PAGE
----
We’ve lived so long under the spell of hierarchy—from god-kings to feudal lords to party bosses—that only recently have we awakened to see not only that “regular” citizens have the capacity for self-governance, but that without their engagement our huge global crises cannot be addressed. The changes needed for human society simply to survive, let alone thrive, are so profound that the only way we will move toward them is if we ourselves, regular citizens, feel meaningful ownership of solutions through direct engagement. Our problems are too big, interrelated, and pervasive to yield to directives from on high.
—Frances Moore Lapp√©, excerpt from Time for Progressives to Grow Up

Wednesday, February 19, 2014

The role of academics and public debates

Click here to access article by As'ad AbuKhalil from Al Akhbar. 

In this piece the author touches on the issue of the corruption of higher education in the service of ruling class power. Although one often regards one important function of higher education as the promotion of critical thinking, it appears to me that this function has been transformed into one of indoctrination in service to capitalist empire builders.
Academics today are dealing with a thought industry. The university is no more a place where the inventiveness, creativity, and originality of thought is encouraged or rewarded except in the narrow rules and the establishment paradigms that one has little influence over. Just as the sciences are tied to the government and corporate sectors, the social sciences are also tied to business interest because universities are now run like businesses, just as the media are run like businesses.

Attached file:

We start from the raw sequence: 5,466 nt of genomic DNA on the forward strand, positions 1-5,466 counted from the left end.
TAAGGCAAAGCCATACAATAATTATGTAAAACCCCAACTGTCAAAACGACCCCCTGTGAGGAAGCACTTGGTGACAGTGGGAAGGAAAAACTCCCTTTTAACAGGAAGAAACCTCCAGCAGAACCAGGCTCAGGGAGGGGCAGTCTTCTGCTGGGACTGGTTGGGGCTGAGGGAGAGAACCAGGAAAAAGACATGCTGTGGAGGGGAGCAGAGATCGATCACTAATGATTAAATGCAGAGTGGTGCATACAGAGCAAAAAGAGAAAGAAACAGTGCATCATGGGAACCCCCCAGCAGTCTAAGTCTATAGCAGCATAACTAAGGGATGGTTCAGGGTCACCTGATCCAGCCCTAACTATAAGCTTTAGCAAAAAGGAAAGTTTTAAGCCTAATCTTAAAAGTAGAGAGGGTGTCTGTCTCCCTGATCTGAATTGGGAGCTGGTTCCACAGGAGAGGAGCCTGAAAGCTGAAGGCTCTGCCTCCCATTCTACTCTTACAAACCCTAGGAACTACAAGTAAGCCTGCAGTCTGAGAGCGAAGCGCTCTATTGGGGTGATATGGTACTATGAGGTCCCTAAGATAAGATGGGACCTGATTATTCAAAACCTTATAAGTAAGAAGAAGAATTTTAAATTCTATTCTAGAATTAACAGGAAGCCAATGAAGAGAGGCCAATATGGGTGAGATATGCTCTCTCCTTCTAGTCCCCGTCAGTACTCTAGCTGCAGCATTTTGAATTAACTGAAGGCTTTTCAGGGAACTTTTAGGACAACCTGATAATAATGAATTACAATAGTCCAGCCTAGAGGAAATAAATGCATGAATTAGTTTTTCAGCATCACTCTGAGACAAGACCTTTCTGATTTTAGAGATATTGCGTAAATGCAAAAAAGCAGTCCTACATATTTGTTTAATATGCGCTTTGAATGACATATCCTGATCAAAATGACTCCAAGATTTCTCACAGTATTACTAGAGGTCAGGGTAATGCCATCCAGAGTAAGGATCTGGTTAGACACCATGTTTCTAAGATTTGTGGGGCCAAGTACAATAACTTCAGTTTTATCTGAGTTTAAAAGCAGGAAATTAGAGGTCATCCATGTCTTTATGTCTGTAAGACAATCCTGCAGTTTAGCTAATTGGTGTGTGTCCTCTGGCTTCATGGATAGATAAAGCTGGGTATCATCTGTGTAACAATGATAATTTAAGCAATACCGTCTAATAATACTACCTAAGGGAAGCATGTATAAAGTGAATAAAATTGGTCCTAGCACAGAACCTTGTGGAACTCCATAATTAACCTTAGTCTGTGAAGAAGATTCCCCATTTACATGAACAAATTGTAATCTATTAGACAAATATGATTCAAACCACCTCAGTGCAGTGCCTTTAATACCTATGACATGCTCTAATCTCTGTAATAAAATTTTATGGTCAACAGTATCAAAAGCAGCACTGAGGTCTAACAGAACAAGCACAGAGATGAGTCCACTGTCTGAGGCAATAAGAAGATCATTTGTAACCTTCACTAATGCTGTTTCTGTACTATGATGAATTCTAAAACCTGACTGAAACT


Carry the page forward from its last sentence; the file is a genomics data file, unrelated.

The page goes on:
Surely there never was a time of unfettered free thought in our country. As long as class structured societies are allowed to exist, you will find that ruling classes always influence every sector of society.

I remember well student activists, like Mario Savio, who in 1964 viewed education at UC Berkeley as something like a factory churning out standardized products. 
We were told the following: If President Kerr actually tried to get something more liberal out of the regents in his telephone conversation, why didn't he make some public statement to that effect? And the answer we received, from a well-meaning liberal, was the following: He said, 'Would you ever imagine the manager of a firm making a statement publicly in opposition to his board of directors?' That's the answer! 
Well, I ask you to consider: If this is a firm, and if the board of regents are the board of directors; and if President Kerr in fact is the manager; then I'll tell you something. The faculty are a bunch of employees, and we're the raw material! But we're a bunch of raw materials that don't mean to be—have any process upon us. Don't mean to be made into any product. Don't mean… Don't mean to end up being bought by some clients of the University, be they the government, be they industry, be they organized labor, be they anyone! We're human beings! 
There's a time when the operation of the machine becomes so odious, makes you so sick at heart, that you can't take part! You can't even passively take part! And you've got to put your bodies upon the gears and upon the wheels…upon the levers, upon all the apparatus, and you've got to make it stop! And you've got to indicate to the people who run it, to the people who own it, that unless you're free, the machine will be prevented from working at all!
So, I ask myself, are things really worse than they were 50 years ago? I think they are. It appears to me that many colleges and universities are more dependent upon the donations of ruling class foundations than ever before. Also, there seems to be serious efforts to eliminate the tenure system that previously provided many professors with a degree of security and independence.